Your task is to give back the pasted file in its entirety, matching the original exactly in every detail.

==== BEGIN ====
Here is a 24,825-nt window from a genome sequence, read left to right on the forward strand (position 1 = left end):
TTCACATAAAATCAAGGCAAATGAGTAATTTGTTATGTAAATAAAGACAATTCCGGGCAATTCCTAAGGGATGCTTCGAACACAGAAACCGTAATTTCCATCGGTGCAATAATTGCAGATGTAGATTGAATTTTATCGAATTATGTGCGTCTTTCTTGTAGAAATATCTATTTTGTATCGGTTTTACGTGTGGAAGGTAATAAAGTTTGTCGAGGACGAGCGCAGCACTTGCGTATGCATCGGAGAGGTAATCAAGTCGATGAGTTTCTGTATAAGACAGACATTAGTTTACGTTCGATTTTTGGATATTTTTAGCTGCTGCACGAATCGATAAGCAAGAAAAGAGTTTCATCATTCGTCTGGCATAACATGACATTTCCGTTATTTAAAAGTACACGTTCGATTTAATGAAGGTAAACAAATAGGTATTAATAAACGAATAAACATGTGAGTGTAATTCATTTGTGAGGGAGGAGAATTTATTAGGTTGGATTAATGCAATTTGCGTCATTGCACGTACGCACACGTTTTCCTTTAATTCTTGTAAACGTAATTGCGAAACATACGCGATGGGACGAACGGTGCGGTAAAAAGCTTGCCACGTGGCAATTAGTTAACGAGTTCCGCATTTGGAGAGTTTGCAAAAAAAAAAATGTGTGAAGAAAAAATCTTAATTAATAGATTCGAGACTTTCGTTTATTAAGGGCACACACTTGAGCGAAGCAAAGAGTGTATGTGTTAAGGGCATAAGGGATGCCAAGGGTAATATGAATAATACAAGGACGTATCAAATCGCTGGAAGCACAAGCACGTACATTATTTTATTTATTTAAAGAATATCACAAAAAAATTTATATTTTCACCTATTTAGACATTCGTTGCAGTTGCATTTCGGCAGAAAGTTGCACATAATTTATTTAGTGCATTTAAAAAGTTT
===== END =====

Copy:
Here is a 24,825-nt window from a genome sequence, read left to right on the forward strand (position 1 = left end):
TTCACATAAAATCAAGGCAAATGAGTAATTTGTTATGTAAATAAAGACAATTCCGGGCAATTCCTAAGGGATGCTTCGAACACAGAAACCGTAATTTCCATCGGTGCAATAATTGCAGATGTAGATTGAATTTTATCGAATTATGTGCGTCTTTCTTGTAGAAATATCTATTTTGTATCGGTTTTACGTGTGGAAGGTAATAAAGTTTGTCGAGGACGAGCGCAGCACTTGCGTATGCATCGGAGAGGTAATCAAGTCGATGAGTTTCTGTATAAGACAGACATTAGTTTACGTTCGATTTTTGGATATTTTTAGCTGCTGCACGAATCGATAAGCAAGAAAAGAGTTTCATCATTCGTCTGGCATAACATGACATTTCCGTTATTTAAAAGTACACGTTCGATTTAATGAAGGTAAACAAATAGGTATTAATAAACGAATAAACATGTGAGTGTAATTCATTTGTGAGGGAGGAGAATTTATTAGGTTGGATTAATGCAATTTGCGTCATTGCACGTACGCACACGTTTTCCTTTAATTCTTGTAAACGTAATTGCGAAACATACGCGATGGGACGAACGGTGCGGTAAAAAGCTTGCCACGTGGCAATTAGTTAACGAGTTCCGCATTTGGAGAGTTTGCAAAAAAAAAAATGTGTGAAGAAAAAATCTTAATTAATAGATTCGAGACTTTCGTTTATTAAGGGCACACACTTGAGCGAAGCAAAGAGTGTATGTGTTAAGGGCATAAGGGATGCCAAGGGTAATATGAATAATACAAGGACGTATCAAATCGCTGGAAGCACAAGCACGTACATTATTTTATTTATTTAAAGAATATCACAAAAAAATTTATATTTTCACCTATTTAGACATTCGTTGCAGTTGCATTTCGGCAGAAAGTTGCACATAATTTATTTAGTGCATTTAAAAAGTTT